EU discusses plan to send profits from €196.6 billion in frozen Russian assets to Ukraine

The EU has been negotiating to send to Ukraine billions of euros in profits from Russian assets that have been stuck in the plumbing of global financial markets.

Officials from member states and the European Commission met on Wednesday to look into siphoning interest from Russian assets held at Euroclear, the world’s largest clearinghouse, according to people familiar with the matter.

Such a move would not rule out expropriation of the assets themselves, but would continue to increase Western financial pressure on Russia to help Kiev defend itself against Vladimir Putin’s war.

According to the Belgian government, the sanctions have frozen 196.6 billion euros of Russian assets at Euroclear, of which 180 billion euros are Russian central bank assets.

The devices generate cash from coupons and redemptions that have been stuck for up to a year.

This cash is reinvested by Euroclear, and the profits from the reinvestment are of interest to EU officials to be diverted to Ukraine.

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According to standard practice, Euroclear lends its customers’ cash balances in order to minimize credit risk and retain the interest earned. The current high interest rate environment, along with the unusual backlog of payments due to sanctions, has led to bumper profits for the settlement house. In the first quarter of this year, Euroclear reported 734 million euros in interest on cash from assets sanctioned by Russia.

“It’s not entirely clear who owns that interest,” said a person familiar with the discussions. Leveraging Ukrainian interests is “uncharted territory,” the person said, “but we believe it can be done.”

Some officials believe the principle could be applied to a wider range of frozen Russian assets, including those stuck at the Clearstream settlement house in Luxembourg.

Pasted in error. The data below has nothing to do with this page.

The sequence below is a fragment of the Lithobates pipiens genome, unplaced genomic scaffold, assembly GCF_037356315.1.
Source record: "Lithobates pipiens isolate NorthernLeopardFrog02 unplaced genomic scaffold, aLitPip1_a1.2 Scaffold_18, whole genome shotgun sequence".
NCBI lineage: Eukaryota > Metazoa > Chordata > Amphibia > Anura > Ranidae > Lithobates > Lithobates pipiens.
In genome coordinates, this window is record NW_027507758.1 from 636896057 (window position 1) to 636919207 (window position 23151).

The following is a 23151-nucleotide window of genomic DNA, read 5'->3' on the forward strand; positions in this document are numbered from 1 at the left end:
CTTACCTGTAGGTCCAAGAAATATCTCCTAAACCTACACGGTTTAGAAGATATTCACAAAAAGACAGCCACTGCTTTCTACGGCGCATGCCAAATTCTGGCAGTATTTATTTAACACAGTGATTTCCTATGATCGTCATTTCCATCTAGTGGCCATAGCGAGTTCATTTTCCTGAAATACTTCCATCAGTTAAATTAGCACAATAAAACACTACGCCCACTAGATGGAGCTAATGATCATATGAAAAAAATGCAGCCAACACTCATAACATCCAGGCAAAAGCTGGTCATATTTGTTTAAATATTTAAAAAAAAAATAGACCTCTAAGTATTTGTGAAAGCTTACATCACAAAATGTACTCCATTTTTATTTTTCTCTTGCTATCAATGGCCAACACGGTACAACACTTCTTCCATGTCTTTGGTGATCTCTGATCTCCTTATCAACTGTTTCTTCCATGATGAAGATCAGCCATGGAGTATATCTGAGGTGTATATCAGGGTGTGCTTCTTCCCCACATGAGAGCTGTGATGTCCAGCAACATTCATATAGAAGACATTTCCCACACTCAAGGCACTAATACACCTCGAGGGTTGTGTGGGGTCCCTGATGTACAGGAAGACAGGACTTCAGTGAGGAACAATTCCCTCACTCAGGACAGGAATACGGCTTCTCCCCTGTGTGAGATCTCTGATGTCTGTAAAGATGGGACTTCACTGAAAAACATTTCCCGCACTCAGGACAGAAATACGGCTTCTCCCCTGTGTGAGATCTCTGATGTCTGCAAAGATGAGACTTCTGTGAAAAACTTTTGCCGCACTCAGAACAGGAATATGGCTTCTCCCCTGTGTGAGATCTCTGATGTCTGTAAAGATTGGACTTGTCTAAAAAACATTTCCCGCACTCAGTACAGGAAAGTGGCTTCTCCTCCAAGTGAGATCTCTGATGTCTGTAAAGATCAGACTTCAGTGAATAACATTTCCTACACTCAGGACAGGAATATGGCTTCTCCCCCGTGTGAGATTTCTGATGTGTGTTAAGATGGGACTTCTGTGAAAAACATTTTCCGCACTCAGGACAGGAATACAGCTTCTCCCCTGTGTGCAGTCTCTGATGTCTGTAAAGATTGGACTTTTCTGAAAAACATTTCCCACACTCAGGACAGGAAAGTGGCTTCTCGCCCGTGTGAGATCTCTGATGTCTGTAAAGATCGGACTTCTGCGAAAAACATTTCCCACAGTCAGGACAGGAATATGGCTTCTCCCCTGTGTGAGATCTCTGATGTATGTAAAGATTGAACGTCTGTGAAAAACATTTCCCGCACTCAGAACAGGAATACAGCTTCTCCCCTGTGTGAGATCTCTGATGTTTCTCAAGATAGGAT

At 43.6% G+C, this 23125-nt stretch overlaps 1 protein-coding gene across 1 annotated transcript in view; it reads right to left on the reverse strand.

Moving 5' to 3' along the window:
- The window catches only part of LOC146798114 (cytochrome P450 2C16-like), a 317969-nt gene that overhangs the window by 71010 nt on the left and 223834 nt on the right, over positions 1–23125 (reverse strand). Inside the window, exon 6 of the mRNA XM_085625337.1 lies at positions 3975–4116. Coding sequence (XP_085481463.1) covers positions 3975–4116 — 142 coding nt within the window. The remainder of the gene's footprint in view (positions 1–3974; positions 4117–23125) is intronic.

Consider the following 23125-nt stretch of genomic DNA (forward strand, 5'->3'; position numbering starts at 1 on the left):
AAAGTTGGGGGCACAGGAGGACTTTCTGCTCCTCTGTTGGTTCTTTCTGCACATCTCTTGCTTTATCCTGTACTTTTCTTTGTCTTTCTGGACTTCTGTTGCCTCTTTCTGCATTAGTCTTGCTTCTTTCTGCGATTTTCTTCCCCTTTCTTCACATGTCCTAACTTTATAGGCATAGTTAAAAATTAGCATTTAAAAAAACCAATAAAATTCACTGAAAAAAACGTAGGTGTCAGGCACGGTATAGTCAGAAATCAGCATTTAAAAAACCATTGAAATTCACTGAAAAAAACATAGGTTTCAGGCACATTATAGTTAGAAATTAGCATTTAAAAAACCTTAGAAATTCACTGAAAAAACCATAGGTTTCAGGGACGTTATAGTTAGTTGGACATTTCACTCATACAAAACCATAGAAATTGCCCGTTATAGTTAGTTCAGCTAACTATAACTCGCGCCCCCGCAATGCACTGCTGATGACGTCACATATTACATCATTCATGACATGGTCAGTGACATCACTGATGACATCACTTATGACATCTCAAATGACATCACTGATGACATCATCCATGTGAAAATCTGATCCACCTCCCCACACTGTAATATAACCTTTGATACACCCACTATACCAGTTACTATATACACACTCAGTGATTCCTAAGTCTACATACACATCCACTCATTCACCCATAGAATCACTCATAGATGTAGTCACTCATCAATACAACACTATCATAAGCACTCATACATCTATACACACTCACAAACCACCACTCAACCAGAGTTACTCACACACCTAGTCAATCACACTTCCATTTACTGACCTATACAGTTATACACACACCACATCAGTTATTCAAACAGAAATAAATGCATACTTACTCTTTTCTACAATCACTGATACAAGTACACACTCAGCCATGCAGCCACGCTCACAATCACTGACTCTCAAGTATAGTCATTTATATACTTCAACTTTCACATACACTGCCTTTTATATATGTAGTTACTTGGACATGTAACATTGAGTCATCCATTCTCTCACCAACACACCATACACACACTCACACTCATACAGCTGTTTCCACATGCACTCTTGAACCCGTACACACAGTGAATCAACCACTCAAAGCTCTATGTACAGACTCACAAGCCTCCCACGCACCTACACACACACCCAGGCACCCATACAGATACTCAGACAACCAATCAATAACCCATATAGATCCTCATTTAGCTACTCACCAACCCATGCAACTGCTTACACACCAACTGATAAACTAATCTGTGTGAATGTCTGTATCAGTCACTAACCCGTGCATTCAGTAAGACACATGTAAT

According to another person familiar with the matter, “the financial institutions don’t know what to do with this money,” and the possibility of using the profits to help Ukraine looks promising.

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Several pointed out that the legal implications have yet to be reviewed and that such a move would likely require wider international support as it could affect financial markets. Euroclear held EUR 35.6 billion in securities in 2022.

The EU is also considering actively managing profits to generate more money, the people said. This can be done through a trust vehicle or through Euroclear itself, which invests the assets as instructed.

However, this move may have legal implications for an institution that normally acts only as a custodian. According to one person, a balance must be found between “protecting Euroclear’s role” and “getting money to Ukraine”.

Euroclear faces lawsuits against partners in Russia to force the company to hand over payments. The company said in March that it would not distribute profits related to Russian sanctions until the situation is resolved.

Separately, the Belgian government said it intends to use tax revenue from profits from assets frozen at Euroclear to help Ukraine, using the money for military and humanitarian aid as well as helping refugees. According to a government official, Belgium expects to receive at least 625 million euros in tax revenue this year from interest.

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EU officials intend to present more specific proposals regarding Russian assets at the meeting of EU leaders at the end of June.

The Commission said it was “examining ways to use Russian frozen and immobilized assets” to “ensure that Russia pays for the damage caused in Ukraine.” He said discussions were ongoing with international partners but were “both legally and technically complex”.

Euroclear and Clearstream declined to comment.

Further reporting by Philip Stafford in London